Tourism worth €26 million to Offaly economy

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Justin Kelly

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Justin Kelly

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justin.kelly@iconicnews.ie

Tourism worth €26 million to Offaly economy

Tourism worth €26 million to Offaly economy

A Drinks Industry Group of Ireland (DIGI) report has shown that the tourism industry is worth €26 million annually to the Offaly economy.

The authors say that the report also proves that  there is a deeply interdependent relationship between Ireland’s drinks industry and tourism sector, suggesting pub culture is vital to Offaly’s tourism product.

They discovered that 80% of all visitors to Ireland said the Irish pub was the most important factor influencing their decision to holiday here.

Without pro-enterprise measures in place, a shrinking UK market will impact Government’s ambitious plans to grow tourism sector by 2025, the DIGI reports suggests.

It's clear from the statistics, the experience of an authentic Irish pub, a live trad session and a taste of real Irish beer and whiskey are top of tourists ‘to-do’ lists on their visit to Ireland—but the impact of Brexit and high alcohol excise tax will hamper drinks industry growth, and with it, the tourism sector.

This is according to this report published today, “The Contribution of the Drinks Industry to Irish Tourism”, commissioned by the Drinks Industry Group of Ireland (DIGI) and authored by Dublin City University economist Anthony Foley.

“While it is very encouraging to learn that overseas visitors are excited to enjoy Ireland’s drinks industry businesses,” said local publican John Clendennen, “our tourism sector remains overly reliant on the UK, a market that is set for years of economic uncertainty.”

British tourists account for 41% of all visitors to Ireland, the country’s largest single market. British tourists spent €1.1 billion in Ireland in 2016, but a 6.2 percent drop in their numbers in the first seven months of 2017 compared to last year would equate to revenue loss of €68.2 million if the trend continues.

The value of sterling against the euro, too, has plummeted since the UK’s EU referendum last June, making Ireland a more expensive holiday destination. If the currencies reach parity by the end of year, as predicted by Morgan Stanley, British tourists could continue to look to cheaper destinations on the European mainland or at home.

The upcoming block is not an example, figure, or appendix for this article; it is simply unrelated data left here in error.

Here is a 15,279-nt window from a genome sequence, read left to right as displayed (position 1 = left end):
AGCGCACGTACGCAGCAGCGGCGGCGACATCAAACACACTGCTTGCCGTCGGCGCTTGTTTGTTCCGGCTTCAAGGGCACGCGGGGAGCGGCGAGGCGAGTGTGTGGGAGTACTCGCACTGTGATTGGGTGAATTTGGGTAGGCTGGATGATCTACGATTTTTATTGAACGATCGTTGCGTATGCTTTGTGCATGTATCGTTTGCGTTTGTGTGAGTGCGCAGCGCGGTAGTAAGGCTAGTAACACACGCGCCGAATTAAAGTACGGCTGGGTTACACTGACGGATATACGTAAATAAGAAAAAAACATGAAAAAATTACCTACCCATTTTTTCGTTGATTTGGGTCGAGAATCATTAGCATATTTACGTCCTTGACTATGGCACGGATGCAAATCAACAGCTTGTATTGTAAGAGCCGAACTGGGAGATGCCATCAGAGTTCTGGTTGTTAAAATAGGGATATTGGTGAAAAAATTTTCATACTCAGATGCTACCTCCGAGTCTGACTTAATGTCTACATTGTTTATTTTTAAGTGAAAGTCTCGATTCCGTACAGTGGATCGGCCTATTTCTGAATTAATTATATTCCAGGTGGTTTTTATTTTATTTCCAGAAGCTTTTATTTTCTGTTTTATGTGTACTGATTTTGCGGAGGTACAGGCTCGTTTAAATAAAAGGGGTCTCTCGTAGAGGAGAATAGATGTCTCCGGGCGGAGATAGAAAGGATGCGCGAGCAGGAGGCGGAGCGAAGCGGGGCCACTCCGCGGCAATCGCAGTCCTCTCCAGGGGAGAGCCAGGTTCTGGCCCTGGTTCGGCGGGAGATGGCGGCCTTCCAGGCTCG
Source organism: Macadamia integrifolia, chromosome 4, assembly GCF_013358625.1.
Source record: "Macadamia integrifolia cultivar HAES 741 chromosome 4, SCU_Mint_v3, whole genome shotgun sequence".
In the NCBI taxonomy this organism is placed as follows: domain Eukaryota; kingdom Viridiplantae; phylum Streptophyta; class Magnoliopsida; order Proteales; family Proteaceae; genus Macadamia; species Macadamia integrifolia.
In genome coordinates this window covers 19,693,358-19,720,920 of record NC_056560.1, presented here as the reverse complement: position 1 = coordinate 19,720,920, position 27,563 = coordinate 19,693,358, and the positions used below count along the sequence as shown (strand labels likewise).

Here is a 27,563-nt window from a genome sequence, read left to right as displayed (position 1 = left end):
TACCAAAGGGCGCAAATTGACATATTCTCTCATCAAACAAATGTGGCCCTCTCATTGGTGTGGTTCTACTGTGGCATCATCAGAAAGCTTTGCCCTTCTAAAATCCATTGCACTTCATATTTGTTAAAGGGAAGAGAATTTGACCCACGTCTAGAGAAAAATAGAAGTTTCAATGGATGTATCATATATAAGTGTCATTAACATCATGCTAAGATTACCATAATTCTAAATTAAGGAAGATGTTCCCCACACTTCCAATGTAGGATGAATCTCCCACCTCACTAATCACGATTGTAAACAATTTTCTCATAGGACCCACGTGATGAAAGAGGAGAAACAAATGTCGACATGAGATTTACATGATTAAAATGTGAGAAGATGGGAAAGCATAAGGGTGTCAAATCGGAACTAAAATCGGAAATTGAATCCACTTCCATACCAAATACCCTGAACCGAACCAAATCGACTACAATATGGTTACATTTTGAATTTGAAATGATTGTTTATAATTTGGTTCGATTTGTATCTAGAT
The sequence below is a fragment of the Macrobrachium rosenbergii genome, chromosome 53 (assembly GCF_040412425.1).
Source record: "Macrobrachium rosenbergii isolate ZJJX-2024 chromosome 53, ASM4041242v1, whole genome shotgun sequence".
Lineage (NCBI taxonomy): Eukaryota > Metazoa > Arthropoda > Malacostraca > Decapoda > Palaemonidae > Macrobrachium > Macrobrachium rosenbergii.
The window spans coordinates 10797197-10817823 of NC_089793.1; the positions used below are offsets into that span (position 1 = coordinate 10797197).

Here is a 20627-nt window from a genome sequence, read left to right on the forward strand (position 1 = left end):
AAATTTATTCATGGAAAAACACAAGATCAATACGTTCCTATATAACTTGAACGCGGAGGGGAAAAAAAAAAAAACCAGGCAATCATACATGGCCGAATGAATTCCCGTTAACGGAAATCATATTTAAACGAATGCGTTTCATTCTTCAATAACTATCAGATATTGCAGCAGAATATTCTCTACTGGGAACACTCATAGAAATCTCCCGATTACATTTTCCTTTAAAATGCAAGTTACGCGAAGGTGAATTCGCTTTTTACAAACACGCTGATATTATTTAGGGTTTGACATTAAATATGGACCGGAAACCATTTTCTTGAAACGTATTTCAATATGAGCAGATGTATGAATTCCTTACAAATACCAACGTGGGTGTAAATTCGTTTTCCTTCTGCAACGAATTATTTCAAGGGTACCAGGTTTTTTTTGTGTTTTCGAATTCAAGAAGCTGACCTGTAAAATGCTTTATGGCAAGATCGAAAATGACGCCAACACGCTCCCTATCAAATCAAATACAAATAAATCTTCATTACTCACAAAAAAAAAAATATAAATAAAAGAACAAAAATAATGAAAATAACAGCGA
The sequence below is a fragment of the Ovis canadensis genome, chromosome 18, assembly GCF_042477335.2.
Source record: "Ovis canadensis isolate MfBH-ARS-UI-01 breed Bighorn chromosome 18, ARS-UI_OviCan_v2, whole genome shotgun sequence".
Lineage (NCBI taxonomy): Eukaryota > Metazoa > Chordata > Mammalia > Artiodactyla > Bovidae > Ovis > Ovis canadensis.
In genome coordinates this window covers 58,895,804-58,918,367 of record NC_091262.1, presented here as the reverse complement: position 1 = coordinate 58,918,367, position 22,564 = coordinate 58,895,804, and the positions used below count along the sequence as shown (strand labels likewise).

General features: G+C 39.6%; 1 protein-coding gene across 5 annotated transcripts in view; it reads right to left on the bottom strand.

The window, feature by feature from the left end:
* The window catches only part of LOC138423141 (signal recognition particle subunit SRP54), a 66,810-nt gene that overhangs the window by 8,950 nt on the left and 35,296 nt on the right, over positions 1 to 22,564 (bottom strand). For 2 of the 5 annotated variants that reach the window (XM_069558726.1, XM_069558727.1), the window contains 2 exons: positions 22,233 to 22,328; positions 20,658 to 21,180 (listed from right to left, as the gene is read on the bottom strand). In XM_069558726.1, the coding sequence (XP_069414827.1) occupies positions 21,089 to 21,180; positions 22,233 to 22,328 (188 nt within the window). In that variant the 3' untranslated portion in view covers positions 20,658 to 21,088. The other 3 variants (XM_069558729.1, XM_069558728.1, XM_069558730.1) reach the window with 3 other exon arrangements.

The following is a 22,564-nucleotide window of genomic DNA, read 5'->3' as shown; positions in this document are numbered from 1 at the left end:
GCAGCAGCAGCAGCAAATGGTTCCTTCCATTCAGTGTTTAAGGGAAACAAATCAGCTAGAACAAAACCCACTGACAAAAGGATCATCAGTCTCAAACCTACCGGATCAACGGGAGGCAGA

Tourism in Offaly is a hugely important industry and generates €26 million of tourism spending annually.  The sector is critically important to tourist towns like Birr and Tullamore. There are 126 pubs, 20 licensed restaurants, 5 hotels, 45 off-licences, 1 wholesaler and 2 producers in Offaly.

“The drinks industry is inextricably wound up in Ireland’s tourism product. With the pub the tourist’s top draw, it makes sense that the Government properly safeguard this essential network of businesses by easing their tax burden, allowing them to become more price competitive and increase their earning potential,” said John Clendennen.

To safeguard drinks industry jobs, DIGI is seeking a reduction in alcohol excise tax in Budget 2018—what it is calling the ‘Brexit Budget’.

“Without any change to this country’s high, even punitive, alcohol excise tax, a continued drop in sterling will further undercut Ireland’s tourism competitiveness. Fewer British tourists will patronise the drinks businesses that are so important to the tourism sector,” said John Clendennen.

The drinks industry directly employs 92,000 people in Ireland, in pubs, restaurants, hotels, off-licences, distilleries and microbreweries, as well as other related businesses, nationwide. Annually, it exports goods worth €1.25 billion and generates €2.3 billion for the Exchequer.

“Any decline in tourism numbers will impact rural Ireland, including Offaly the most. In some parts of the country, the tourism sector is the major and, in some cases, only employer. This could lead to job losses and business closures,” he said.

“The Government must set out clear and actionable measures in this year’s ‘Brexit Budget’, including pro-enterprise and pro-growth measures, like a reduction in alcohol excise tax. In addition to helping drinks industry and tourism sector businesses, it will put the Government on a more certain path to achieving its 2025 targets.”

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